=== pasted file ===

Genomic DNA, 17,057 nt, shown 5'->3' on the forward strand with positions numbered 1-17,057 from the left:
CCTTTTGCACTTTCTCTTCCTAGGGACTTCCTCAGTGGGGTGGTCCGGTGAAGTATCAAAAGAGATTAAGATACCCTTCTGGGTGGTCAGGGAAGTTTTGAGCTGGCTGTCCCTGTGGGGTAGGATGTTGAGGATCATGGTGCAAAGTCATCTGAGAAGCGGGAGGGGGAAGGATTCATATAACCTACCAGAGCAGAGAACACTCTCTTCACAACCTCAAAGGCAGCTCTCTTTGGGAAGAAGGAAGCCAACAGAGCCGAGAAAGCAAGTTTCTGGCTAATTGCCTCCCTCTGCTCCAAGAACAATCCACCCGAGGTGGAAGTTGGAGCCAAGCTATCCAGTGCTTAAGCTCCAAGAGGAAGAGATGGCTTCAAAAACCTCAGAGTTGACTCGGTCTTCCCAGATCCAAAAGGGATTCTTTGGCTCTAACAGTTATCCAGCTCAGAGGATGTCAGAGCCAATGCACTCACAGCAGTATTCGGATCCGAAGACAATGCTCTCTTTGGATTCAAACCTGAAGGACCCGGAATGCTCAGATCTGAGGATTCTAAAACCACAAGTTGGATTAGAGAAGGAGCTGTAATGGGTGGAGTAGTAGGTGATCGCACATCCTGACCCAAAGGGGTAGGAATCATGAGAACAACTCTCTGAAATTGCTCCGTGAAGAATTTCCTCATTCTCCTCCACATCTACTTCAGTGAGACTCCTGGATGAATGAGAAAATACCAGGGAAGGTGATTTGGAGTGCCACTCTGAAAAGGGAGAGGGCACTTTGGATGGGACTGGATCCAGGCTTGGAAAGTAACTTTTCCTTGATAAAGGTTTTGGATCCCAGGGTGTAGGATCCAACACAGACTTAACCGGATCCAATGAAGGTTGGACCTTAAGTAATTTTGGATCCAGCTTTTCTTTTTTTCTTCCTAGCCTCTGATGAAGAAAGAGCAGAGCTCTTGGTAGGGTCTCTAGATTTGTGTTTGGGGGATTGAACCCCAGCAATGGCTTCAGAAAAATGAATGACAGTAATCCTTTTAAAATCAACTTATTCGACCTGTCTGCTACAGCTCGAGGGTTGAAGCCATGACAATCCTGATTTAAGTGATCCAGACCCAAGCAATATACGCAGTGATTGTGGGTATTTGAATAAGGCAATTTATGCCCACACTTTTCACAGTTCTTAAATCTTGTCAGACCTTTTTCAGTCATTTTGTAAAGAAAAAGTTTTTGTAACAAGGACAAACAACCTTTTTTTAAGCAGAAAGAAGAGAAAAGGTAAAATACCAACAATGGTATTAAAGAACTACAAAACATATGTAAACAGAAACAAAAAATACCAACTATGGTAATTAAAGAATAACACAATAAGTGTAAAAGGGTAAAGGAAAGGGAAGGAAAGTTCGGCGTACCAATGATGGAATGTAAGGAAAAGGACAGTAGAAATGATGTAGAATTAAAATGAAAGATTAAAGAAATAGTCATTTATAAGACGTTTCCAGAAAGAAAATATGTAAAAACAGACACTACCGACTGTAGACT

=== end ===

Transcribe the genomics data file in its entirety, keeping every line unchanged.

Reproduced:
Genomic DNA, 17,057 nt, shown 5'->3' on the forward strand with positions numbered 1-17,057 from the left:
CCTTTTGCACTTTCTCTTCCTAGGGACTTCCTCAGTGGGGTGGTCCGGTGAAGTATCAAAAGAGATTAAGATACCCTTCTGGGTGGTCAGGGAAGTTTTGAGCTGGCTGTCCCTGTGGGGTAGGATGTTGAGGATCATGGTGCAAAGTCATCTGAGAAGCGGGAGGGGGAAGGATTCATATAACCTACCAGAGCAGAGAACACTCTCTTCACAACCTCAAAGGCAGCTCTCTTTGGGAAGAAGGAAGCCAACAGAGCCGAGAAAGCAAGTTTCTGGCTAATTGCCTCCCTCTGCTCCAAGAACAATCCACCCGAGGTGGAAGTTGGAGCCAAGCTATCCAGTGCTTAAGCTCCAAGAGGAAGAGATGGCTTCAAAAACCTCAGAGTTGACTCGGTCTTCCCAGATCCAAAAGGGATTCTTTGGCTCTAACAGTTATCCAGCTCAGAGGATGTCAGAGCCAATGCACTCACAGCAGTATTCGGATCCGAAGACAATGCTCTCTTTGGATTCAAACCTGAAGGACCCGGAATGCTCAGATCTGAGGATTCTAAAACCACAAGTTGGATTAGAGAAGGAGCTGTAATGGGTGGAGTAGTAGGTGATCGCACATCCTGACCCAAAGGGGTAGGAATCATGAGAACAACTCTCTGAAATTGCTCCGTGAAGAATTTCCTCATTCTCCTCCACATCTACTTCAGTGAGACTCCTGGATGAATGAGAAAATACCAGGGAAGGTGATTTGGAGTGCCACTCTGAAAAGGGAGAGGGCACTTTGGATGGGACTGGATCCAGGCTTGGAAAGTAACTTTTCCTTGATAAAGGTTTTGGATCCCAGGGTGTAGGATCCAACACAGACTTAACCGGATCCAATGAAGGTTGGACCTTAAGTAATTTTGGATCCAGCTTTTCTTTTTTTCTTCCTAGCCTCTGATGAAGAAAGAGCAGAGCTCTTGGTAGGGTCTCTAGATTTGTGTTTGGGGGATTGAACCCCAGCAATGGCTTCAGAAAAATGAATGACAGTAATCCTTTTAAAATCAACTTATTCGACCTGTCTGCTACAGCTCGAGGGTTGAAGCCATGACAATCCTGATTTAAGTGATCCAGACCCAAGCAATATACGCAGTGATTGTGGGTATTTGAATAAGGCAATTTATGCCCACACTTTTCACAGTTCTTAAATCTTGTCAGACCTTTTTCAGTCATTTTGTAAAGAAAAAGTTTTTGTAACAAGGACAAACAACCTTTTTTTAAGCAGAAAGAAGAGAAAAGGTAAAATACCAACAATGGTATTAAAGAACTACAAAACATATGTAAACAGAAACAAAAAATACCAACTATGGTAATTAAAGAATAACACAATAAGTGTAAAAGGGTAAAGGAAAGGGAAGGAAAGTTCGGCGTACCAATGATGGAATGTAAGGAAAAGGACAGTAGAAATGATGTAGAATTAAAATGAAAGATTAAAGAAATAGTCATTTATAAGACGTTTCCAGAAAGAAAATATGTAAAAACAGACACTACCGACTGTAGACT